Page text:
Although serving as the canonical link to the church remains the sponsor's central role, other responsibilities and roles have been evolving. Congregations and other sponsors â€” such as dioceses, public juridic persons, and some health systems â€” continue to evaluate their ability and/or desire to sponsor complex, institutional ministries like health care systems. Sponsors, both religious and lay, look to each other to collaboratively develop methods of continuing the sponsorship function in new and inclusive ways. Thus the second part of the reflection guide â€” a series of three-column charts that flesh out examples of each core element being lived out by sponsors, boards, and management â€” was created at the request of many of the guide's initial reviewers, because they wanted more clarity in "who" serves in "what" role in a "typical" sponsored work. The guide emphasizes the need for sponsors to adapt the guide and the three-column charts to reflect its current reality. A CD containing portions of the guide was included in the resource for easy adaptation.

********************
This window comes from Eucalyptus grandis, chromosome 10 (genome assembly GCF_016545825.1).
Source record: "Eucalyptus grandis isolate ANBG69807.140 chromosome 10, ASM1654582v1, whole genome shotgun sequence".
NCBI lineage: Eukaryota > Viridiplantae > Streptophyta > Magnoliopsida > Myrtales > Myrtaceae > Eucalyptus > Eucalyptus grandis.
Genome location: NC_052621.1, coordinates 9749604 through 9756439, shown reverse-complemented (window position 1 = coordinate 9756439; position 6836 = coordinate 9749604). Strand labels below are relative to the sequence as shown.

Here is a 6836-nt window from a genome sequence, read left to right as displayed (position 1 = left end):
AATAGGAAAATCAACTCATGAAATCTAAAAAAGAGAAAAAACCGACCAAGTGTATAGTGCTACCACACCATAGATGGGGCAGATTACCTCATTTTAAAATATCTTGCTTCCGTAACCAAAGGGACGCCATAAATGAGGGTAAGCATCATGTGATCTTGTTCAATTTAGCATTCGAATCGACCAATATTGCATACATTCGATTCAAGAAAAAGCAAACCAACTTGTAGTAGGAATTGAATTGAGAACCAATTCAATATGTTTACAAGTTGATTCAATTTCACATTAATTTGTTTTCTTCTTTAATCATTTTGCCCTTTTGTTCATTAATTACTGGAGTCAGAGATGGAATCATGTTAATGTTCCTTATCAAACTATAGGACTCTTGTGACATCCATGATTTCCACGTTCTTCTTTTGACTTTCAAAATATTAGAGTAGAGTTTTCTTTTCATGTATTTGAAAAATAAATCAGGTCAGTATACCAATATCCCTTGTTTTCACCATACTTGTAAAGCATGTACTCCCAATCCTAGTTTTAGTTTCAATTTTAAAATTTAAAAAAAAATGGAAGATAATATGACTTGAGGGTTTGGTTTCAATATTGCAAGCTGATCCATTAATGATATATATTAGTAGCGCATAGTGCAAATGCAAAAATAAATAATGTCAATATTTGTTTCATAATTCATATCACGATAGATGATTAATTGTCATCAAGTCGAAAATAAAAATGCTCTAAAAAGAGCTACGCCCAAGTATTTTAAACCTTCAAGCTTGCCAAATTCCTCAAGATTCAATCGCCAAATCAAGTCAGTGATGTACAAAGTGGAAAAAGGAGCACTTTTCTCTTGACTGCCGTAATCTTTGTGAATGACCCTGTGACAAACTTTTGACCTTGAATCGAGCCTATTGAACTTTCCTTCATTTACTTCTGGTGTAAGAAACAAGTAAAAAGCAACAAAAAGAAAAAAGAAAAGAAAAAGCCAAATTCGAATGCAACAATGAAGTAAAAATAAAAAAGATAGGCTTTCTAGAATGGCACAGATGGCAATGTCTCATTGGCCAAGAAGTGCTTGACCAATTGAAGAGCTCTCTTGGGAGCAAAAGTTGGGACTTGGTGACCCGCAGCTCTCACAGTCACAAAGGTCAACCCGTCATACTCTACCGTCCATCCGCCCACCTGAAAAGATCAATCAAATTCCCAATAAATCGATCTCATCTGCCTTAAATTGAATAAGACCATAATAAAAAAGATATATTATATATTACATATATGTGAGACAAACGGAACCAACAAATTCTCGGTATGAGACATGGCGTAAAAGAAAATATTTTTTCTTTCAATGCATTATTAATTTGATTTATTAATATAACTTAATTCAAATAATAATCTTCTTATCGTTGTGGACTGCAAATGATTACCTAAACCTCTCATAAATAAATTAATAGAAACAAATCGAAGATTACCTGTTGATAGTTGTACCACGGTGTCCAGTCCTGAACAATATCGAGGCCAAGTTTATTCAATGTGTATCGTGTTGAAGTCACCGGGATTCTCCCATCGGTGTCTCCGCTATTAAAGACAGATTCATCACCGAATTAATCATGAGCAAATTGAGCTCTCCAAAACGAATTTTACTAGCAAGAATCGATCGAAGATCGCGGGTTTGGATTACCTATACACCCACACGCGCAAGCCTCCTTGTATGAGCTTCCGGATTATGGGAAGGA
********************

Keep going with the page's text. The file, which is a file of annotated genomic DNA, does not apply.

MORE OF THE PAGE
At CHA's 2006 Sponsorship Program Preceding the LCWR (Leadership Conference of Women Religious) Assembly, Sr. Katherine "Kit" Gray, CSJ, president, Sisters of St Joseph of Orange, and chair, Board of Trustees of St Joseph of Orange Health System, described her use of the guide with the board and with the sponsors of another health care system. In her presentation, she elicited additional ideas for further use.
Sr. Kit, who was a member of the committee that conceived the core elements in the reflection guide, explained how the guide builds on previous sponsorship resources â€” especially Toward a Theology of Catholic Health Care Sponsorship: A Work in Progress â€” and will be the link between those works and a new sponsorship resource on sponsorship of multiple ministries, to be published in spring 2007.